What does the future of parking hold in a post-Covid world?

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As with many things, the future of parking today looks very different to what we were expecting just 12 months ago, says Anthony Eskinazi, Founder & CEO, JustPark

Parking has always been positioned towards the end of the development chain for new technologies. With some notable exceptions, such as Dundee City Council, which has embraced the latest parking technology over many years, take up of smart solutions within the parking sector tends to be slower than some other areas of the transport ecosystem, such as traffic management and vehicles.

The reason for this is that parking has always been something of a safe bet: as long as people are using a vehicle – be it a clattery old diesel, an autonomous EV or an e-scooter – they will always need somewhere to park it. This meant that many parking operators were doubling down on 30-year leases for big locations in towns and cities.

It is also the case that, while operators accepted that modernisation of parking infrastructure had to happen,it was very much seen as part of a long-term plan. There have always been clear benefits to embracing a digital platform to enable contactless, ticketless and pre-booked parking, but this was largely seen as a ‘nice to have’.

After all, the tried-and-tested model was working and was profitable – people were parking in busy towns and cities, they would turn up with little planning, take a paper ticket and pay with cash or card.

“Take up of smart solutions within the parking sector tends to be slower than some other areas of the transport ecosystem, such as traffic management and vehicles”

And then Covid-19 hit. Suddenly, the industry was turned on its head. Great parking locations became terrible parking locations, as safe bets for operators, like train stations, airports and event spaces saw a total drop in traffic. Demand for parking disappeared overnight and the industry was left to wonder what the road to recovery may look like.

As the first lockdown passed, we started to understand what the future might hold. In the very short-term, there was a glimmer of hope for inner-city parking locations, as office workers – keen to be behind a desk but reluctant to use public transport – were expected to drive into cities.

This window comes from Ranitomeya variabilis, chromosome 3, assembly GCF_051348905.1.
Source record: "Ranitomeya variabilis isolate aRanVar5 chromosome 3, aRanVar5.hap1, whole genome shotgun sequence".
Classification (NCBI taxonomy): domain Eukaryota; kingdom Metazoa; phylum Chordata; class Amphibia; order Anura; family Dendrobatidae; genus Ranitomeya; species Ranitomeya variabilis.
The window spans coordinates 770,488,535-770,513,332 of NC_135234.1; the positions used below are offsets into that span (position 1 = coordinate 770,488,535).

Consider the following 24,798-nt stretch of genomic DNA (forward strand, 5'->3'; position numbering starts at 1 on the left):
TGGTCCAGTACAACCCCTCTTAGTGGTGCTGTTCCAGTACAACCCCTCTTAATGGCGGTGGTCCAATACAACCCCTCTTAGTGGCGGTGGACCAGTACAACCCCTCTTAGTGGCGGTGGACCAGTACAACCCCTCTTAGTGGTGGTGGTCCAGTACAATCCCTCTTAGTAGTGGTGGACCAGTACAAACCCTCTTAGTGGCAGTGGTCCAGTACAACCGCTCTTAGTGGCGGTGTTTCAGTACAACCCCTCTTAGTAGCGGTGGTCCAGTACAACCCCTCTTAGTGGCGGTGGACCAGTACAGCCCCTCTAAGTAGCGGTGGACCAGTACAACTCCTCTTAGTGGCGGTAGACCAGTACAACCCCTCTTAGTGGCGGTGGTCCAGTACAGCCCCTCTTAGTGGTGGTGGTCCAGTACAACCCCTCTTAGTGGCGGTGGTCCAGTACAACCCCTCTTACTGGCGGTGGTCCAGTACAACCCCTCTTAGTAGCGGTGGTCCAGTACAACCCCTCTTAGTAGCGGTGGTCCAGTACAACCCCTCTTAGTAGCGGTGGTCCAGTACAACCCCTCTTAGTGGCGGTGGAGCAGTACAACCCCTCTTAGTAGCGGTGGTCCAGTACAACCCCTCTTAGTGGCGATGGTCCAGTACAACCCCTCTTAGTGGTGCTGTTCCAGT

However, the time and financial strain on commuters travelling by car quickly became unsustainable, especially in areas like London, where the price of the Congestion Charge was increased, and extended into evenings and weekends. As a result, more people moved to mixed location working – spending some time at the office, but the rest of it at home.

Recovery actually looked relatively uniform in a number of the areas in which we operate. Data from JustPark saw that parking in Cambridge went from near zero in April, to half of pre-Covid levels by the end of June, to full recovery by July. In Dundee, recovery happened a month later, but the pattern was broadly the same.

“Parking has always been something of a safe bet: as long as people are using a vehicle – be it a clattery old diesel, an autonomous EV or an e-scooter – they will always need somewhere to park it”

With more people spending greater amounts of time at home, smaller town centres, villages and rural locations saw an influx of traffic in-between lockdowns.  For example, Wyre Forest District Council saw the same quick recovery as Cambridge, but its August usage went on to be 75% higher than pre-Covid levels.

While it’s safe to say that the public is still settling into whatever a post-Covid world might look like, one positive maybe that people spend more time close to home. As a result, we couldsee a reinvigoration of the local high street, if planners are able to stem the flow of store closures or find new reasons to retain visitors.

Regardless of location, one thing that Covid-19 has changed universally is our willingness to physically interact with public infrastructure. When going on our many lockdown walks, I’m sure we’ve all thought twice about touching the button at a pedestrian crossing, or indeed at a Pay & Display machine in the car park of our favourite nature trail.

If congestion or air quality is particularly high, the authority can use dynamic pricing to switch to a higher pricing band to dissuade people from entering the area by car

It’s difficult to imagine that, with or without Covid-19, we’ll ever want to go back to touching things that other people – strangers – have also touched. Will we be willing to crowd around a Pay & Display machine with other people, or use cash at all?

If we do ever revert to our old ways, we expect a slow and measured move backwards, rather than a complete reversal of the status quo in times of Covid-19.

This creates a real and immediate problem for many parking operators, local authorities, hotels and retail sites, which for many years have relied heavily on physical parking equipment. As lockdown eases and people start to return to retailers, towns and cities, there will be an onus on parking providers to keep people safe, and make them feel comfortable.

“The proliferation of car parks using a mobile-based contact-free parking solution, such as JustPark, means that we will be able to accelerate digitisation of the parking industry”

Since the outbreak of Covid-19, we’ve seen a significant increase in parking providers switching to our touchless and ticketless parking solutions. This is not only driven by a desire to offer safer and more efficient parking, but also to give operators greater visibility –our JustPark app currently has more than six million users, so the income potential is significant.

Indeed, by June 2020, it had felt like we had done two or three years’ worth of digitisation in a number of weeks, future-proofing parking operations that had previously been happy to make do with traditional parking infrastructure.